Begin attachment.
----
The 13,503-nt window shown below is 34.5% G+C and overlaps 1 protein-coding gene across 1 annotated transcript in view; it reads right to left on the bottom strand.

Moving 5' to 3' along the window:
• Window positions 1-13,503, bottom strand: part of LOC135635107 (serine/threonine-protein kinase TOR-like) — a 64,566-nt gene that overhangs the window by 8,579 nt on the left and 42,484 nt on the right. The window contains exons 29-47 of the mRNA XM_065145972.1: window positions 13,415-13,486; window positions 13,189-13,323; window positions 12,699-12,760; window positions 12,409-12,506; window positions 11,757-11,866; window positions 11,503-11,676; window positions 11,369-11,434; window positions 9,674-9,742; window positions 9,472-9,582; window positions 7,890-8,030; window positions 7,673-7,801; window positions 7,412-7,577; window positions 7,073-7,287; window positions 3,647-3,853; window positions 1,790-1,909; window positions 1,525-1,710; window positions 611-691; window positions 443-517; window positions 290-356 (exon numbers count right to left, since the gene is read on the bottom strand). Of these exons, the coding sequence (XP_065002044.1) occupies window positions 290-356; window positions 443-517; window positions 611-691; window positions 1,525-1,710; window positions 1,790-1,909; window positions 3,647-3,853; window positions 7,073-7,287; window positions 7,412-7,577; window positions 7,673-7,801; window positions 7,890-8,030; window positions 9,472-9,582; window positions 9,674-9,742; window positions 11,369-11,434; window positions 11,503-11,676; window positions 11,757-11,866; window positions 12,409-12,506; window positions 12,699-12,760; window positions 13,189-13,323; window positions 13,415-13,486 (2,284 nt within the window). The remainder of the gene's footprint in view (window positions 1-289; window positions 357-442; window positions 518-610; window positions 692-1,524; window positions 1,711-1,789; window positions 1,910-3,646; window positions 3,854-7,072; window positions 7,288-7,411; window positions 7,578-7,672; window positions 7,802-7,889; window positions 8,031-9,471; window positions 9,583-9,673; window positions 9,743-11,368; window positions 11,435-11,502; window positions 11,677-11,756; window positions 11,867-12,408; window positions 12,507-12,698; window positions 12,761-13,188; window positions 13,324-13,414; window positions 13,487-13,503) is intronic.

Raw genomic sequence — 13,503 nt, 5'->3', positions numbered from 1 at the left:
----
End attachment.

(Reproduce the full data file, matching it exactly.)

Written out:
The 13,503-nt window shown below is 34.5% G+C and overlaps 1 protein-coding gene across 1 annotated transcript in view; it reads right to left on the bottom strand.

Moving 5' to 3' along the window:
• Window positions 1-13,503, bottom strand: part of LOC135635107 (serine/threonine-protein kinase TOR-like) — a 64,566-nt gene that overhangs the window by 8,579 nt on the left and 42,484 nt on the right. The window contains exons 29-47 of the mRNA XM_065145972.1: window positions 13,415-13,486; window positions 13,189-13,323; window positions 12,699-12,760; window positions 12,409-12,506; window positions 11,757-11,866; window positions 11,503-11,676; window positions 11,369-11,434; window positions 9,674-9,742; window positions 9,472-9,582; window positions 7,890-8,030; window positions 7,673-7,801; window positions 7,412-7,577; window positions 7,073-7,287; window positions 3,647-3,853; window positions 1,790-1,909; window positions 1,525-1,710; window positions 611-691; window positions 443-517; window positions 290-356 (exon numbers count right to left, since the gene is read on the bottom strand). Of these exons, the coding sequence (XP_065002044.1) occupies window positions 290-356; window positions 443-517; window positions 611-691; window positions 1,525-1,710; window positions 1,790-1,909; window positions 3,647-3,853; window positions 7,073-7,287; window positions 7,412-7,577; window positions 7,673-7,801; window positions 7,890-8,030; window positions 9,472-9,582; window positions 9,674-9,742; window positions 11,369-11,434; window positions 11,503-11,676; window positions 11,757-11,866; window positions 12,409-12,506; window positions 12,699-12,760; window positions 13,189-13,323; window positions 13,415-13,486 (2,284 nt within the window). The remainder of the gene's footprint in view (window positions 1-289; window positions 357-442; window positions 518-610; window positions 692-1,524; window positions 1,711-1,789; window positions 1,910-3,646; window positions 3,854-7,072; window positions 7,288-7,411; window positions 7,578-7,672; window positions 7,802-7,889; window positions 8,031-9,471; window positions 9,583-9,673; window positions 9,743-11,368; window positions 11,435-11,502; window positions 11,677-11,756; window positions 11,867-12,408; window positions 12,507-12,698; window positions 12,761-13,188; window positions 13,324-13,414; window positions 13,487-13,503) is intronic.

Raw genomic sequence — 13,503 nt, 5'->3', positions numbered from 1 at the left: